Friday, March 8, 2013

Blog Tour: Frederick Lee Brooke Guest Post

Air Rage

by Frederick Lee Brooke

With family scattered around the fifty states, I do a lot of flying. I was on a flight from Sacramento to Chicago when I had my own personal air rage experience.
The man in the row behind me was talking on his cell phone the whole time we were still parked in the gate in Sacramento. While the flight attendants went up and down the aisles checking people’s seat belts and tray tables, I learned all about this man’s aging mother.
“Just tell her she’s got to move there. Just tell her,” he said, his already loud voice rising. I gathered he was talking to his sister. I gathered his sister had the dirty work of convincing their mother to move into a home for seniors. “She’s already broken her hip. Where she lives there’s no one to help her. Make her be reasonable.”
I heard grumbling from the other passengers. I half stood, turned, and stared at the man till he met my gaze. He had a little silver flask in his right hand and held the phone to his ear with the other. Not much over thirty, I judged, crew cut, polo shirt covering broad shoulders and heavy muscles. His breath smelled like turpentine. With a raising of the eyebrows he asked me what my problem was without interrupting his call. I made a gesture with my hand that said, reduce the volume.
A few minutes later we took off, and things were quiet for a while, but then Loudmouth got going again, this time talking to the woman he was traveling with. On the whole it was pretty one-sided. I could barely hear her soft responses, but I got every word Loudmouth said.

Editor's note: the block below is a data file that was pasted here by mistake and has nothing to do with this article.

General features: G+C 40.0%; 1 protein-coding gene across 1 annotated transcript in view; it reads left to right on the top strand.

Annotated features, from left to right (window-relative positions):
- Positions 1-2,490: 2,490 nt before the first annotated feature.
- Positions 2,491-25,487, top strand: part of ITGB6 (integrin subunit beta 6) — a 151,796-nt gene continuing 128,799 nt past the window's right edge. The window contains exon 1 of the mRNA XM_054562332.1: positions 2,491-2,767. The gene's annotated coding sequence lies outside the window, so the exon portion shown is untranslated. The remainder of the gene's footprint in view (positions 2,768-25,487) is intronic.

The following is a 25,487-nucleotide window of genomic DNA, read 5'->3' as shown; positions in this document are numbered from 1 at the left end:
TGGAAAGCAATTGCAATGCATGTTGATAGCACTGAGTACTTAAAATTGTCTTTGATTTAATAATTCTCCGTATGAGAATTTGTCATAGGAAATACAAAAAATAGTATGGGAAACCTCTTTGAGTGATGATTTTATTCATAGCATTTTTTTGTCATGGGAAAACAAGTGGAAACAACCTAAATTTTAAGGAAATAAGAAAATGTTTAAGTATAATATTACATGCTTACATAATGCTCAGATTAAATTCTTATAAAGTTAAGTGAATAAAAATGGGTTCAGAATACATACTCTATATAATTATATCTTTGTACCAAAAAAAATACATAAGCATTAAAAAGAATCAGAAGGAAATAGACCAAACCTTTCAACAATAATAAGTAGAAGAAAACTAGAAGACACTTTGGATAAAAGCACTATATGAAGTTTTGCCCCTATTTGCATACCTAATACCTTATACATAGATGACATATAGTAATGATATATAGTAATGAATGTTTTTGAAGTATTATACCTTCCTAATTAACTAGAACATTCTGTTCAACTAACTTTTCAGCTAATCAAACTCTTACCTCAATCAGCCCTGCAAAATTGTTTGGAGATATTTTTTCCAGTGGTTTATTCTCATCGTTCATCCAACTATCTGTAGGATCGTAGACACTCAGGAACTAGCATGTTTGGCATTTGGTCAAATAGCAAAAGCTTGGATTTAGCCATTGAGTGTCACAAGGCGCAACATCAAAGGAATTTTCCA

“It was a shame we had to let her go. She bawled her eyes out when we told her. The hooters on that woman, you really should’ve seen ‘em.”
I was reading The Girl With the Dragon Tattoo by Stig Larsson, and I was having trouble keeping my eye on the page. The voice of Loudmouth was horning in on the voices of the characters as I read. I couldn’t concentrate. Everybody around me was rolling their eyes. Someone had to do something.
Just then the flight attendant came by to serve Loudmouth another drink. His supply from the flask must’ve run out, and he had been ordering drinks. He had called her on the call button. I half stood up and turned around to face him again.
“I asked you before to be quieter,” I said. “We’re all in a tight space together for the next few hours, here.”
“Don’t get your panties in a bunch,” Loudmouth said. He said that to me. The flight attendant was running his credit card, but I could tell she was listening.
“I asked you nicely,” I said. “And I think I’m not the only one here who feels you’re making too much damn noise. Anyone else here that agrees with me?”
An amazing thing happened. About twenty people all around us clambered to their feet. They undid their seat belts, put up their tray tables, stood up and glared at Loudmouth. It was almost like an airborne intervention. The kicker was when Loudmouth’s wife even stood up. Loudmouth had just gotten his card back from the flight attendant, and as soon as he got his meaty arm out of the way, up she sprang. Her dark brown eyes briefly met mine, then she focused on the floor.
“If you’re not going to keep this joker under control, I demand to move my seat,” I said to the flight attendant.
A chorus of other passengers, all standing, clamored to be moved as well. I wasn’t looking and didn’t look to see if Loudmouth’s wife was one of them. I was looking at the flight attendant, waiting for her to do something. She sized up the situation perfectly.
“Sir, if you want to be served another drink after this one, you’ll have to get along with your neighbors,” the flight attendant said, looking Loudmouth in the eye. Right, now she was speaking his language. Plus I thought it was admirable how she formulated it in a positive way. Twenty people all around us were still glaring at him. Loudmouth didn’t have the guts to answer.
In fact, I don’t believe he said another word all the way to Chicago.

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Genre – Mystery & Thriller / Horror
Rating – PG13
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